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on 14 November 2015
This is a massive undertaking - a book that covers it's subject with such breadth and depth that it could surely only take a superficial glimpse. Wrong. It is clever, informative, beguiling, involving and hard to put down.
The only thing negative I could say about it was that it proved profoundly depressing from time to time, due to the fact that I was trying to write a book about rock music at the same time.
But that needn't worry you - just go get it.
If I could only have one book about music and the business of music, this would be it...
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on 1 October 2013
This is a truly wonderful book about the popular music of the second half of the 20th century. It is vast and encyclopaedic, yet divides the subject up in such a way that each chapter is a perfect size to be approachable and enjoyable. Its greatest strength is the way Bob Stanley combines a detailed knowledge about literally every genre of pop music over the period with a deep love and affection both for the music itself and for the impact it had on all of our lives as we listened to it growing up. The warmth and enthusiasm behind the writing is infectious: the music I already knew seems better for the context the book provides, while the music I didn't know (or had heard of but never listened to) seems endlessly fascinating - I found the book to be a great springboard for discovering gems hidden in parts of pop music history I had never previously considered. Genuinely essential reading for anyone interested in pop from the 1950s to the first decade of the new millennium.
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on 4 October 2013
I've not written a review before so I'll keep it simple - I love this book. Bob Stanley has bravely written a hugely entertaining, informative book on pretty much the whole scope of popular music over the last 60 years and I am absolutely loving it. This could have been a turgid disaster but is the complete opposite - I challenge anyone not to read through it with barely a break (despite it's nearly 800 page length, this is a weighty tome) as it's just too enjoyable a read.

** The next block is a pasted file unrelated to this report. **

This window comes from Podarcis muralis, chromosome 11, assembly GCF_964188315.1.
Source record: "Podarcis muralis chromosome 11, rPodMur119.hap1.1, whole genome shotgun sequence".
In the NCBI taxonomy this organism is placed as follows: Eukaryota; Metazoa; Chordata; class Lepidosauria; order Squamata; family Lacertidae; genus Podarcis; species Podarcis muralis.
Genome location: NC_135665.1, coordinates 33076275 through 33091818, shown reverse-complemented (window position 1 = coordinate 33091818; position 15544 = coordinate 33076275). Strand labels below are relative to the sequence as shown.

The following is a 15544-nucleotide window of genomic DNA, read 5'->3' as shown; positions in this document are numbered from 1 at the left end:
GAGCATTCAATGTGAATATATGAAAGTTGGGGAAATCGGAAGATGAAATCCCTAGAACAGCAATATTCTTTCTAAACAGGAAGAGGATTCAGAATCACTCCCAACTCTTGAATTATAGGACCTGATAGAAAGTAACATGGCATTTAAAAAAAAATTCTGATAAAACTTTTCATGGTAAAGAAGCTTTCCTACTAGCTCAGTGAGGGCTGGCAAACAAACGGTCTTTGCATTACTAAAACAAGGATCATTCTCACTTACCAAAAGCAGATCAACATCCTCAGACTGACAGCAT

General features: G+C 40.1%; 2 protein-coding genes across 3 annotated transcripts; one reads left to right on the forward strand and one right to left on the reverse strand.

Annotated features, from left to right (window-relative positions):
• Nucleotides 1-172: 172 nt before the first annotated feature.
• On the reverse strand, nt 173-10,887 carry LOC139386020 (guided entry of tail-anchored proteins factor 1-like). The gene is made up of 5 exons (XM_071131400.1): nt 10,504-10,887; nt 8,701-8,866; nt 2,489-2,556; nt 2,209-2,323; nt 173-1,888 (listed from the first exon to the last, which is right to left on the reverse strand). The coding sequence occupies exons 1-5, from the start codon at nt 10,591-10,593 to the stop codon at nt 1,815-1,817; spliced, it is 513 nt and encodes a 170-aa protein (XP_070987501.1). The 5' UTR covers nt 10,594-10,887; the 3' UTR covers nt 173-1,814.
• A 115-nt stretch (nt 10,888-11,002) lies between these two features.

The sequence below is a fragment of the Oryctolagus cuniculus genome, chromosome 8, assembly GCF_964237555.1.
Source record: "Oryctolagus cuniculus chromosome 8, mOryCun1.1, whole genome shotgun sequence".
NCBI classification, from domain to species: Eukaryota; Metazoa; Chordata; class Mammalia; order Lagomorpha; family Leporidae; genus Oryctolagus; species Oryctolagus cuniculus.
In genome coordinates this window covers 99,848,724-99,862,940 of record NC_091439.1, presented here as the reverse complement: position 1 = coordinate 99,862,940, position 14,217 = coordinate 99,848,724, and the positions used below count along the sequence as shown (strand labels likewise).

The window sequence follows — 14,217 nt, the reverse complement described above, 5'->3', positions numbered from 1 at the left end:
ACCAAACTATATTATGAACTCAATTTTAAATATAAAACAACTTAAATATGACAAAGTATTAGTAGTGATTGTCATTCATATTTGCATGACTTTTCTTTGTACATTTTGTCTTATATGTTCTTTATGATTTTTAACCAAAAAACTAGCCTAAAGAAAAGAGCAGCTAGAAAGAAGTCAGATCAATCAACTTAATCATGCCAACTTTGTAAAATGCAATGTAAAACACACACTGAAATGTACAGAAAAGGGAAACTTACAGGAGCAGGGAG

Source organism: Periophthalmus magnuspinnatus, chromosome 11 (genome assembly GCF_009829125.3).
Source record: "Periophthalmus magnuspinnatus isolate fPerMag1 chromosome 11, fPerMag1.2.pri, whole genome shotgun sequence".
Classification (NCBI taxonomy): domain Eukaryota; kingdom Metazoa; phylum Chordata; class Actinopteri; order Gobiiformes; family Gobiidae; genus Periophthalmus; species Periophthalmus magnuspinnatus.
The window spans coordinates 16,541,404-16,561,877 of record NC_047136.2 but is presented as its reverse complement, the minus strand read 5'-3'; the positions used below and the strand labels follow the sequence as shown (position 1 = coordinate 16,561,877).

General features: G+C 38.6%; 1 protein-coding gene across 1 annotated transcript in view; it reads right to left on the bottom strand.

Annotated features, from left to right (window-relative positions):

The best book about music (or about anything for that matter) I've read in ages - thank you Bob!
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VINE VOICEon 5 February 2014
On the surface a fairly conventional chronological trip through the musical landscape of the second half of the 21st century but Stanley's personal passions and prejudices (Bob Marley is overrated; heavy metal is irredeemable; and bloody hell, he really doesn't like Patti Smith, does he?) make it constantly surprising and delightful. Even if you've got several shelves full of rock 'n' roll reference, get this. It's fab.
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on 27 February 2014
I bought this for my brother as a gift- we are both pensioners now but we are both still buying old 50's music and current charts! this book covers the whole of that time- our memories are a bonu, as it reminded me, that he bought me my first music record when i was still too young to go shopping for my own! Awwww
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on 26 January 2014
Every chapter in this book has enough content to justify a book of its own. You can't possibly fit the entire history of 20th Century pop into one book. So if you want to know more about the Beatles and the Stones, there are plenty of other choices. What 'YEAH YEAH YEAH' does so well is point you in new directions. I share his belief that pop music was short-changed when it swapped mid-60s experimentalism for testosterone hard rock - what might have been if the craftsmen had won out over amplified power.

If you love pop music and understand that Westlife (for all their unit-shifting success) are the spiritual successors to The Batchelors, rather than the Monkees. you'll love this book. If pop music means whatever is on Commercial Crap FM, this will show where it all went wrong.

There's an argument that says that great pop died at the same time as vinyl. I really hope that isn't true. But hopefully there are people out there ready to change our world through music.
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on 18 April 2014
Bob Stanley is not just a critic, he's also a proper musician, and has written a history of pop music (starting with the birth of the chart in the early 50s) that it will be both unnecessary and impossible to seek to better. His knowledge is vast, his love of the genre is profound, his judgements are like those of the ideal parent: firm, clear, but always loving. And there is a laugh on almost every page. Anybody who still has a pile of 45s somewhere in the house - you will love this book. It goes on for pages and pages and chapter and chapter, and you want it never to stop - though sadly you already know the ending. Like the best pop single: accessible, instantly engaging, fantastic fun, and stays with you long after it's over.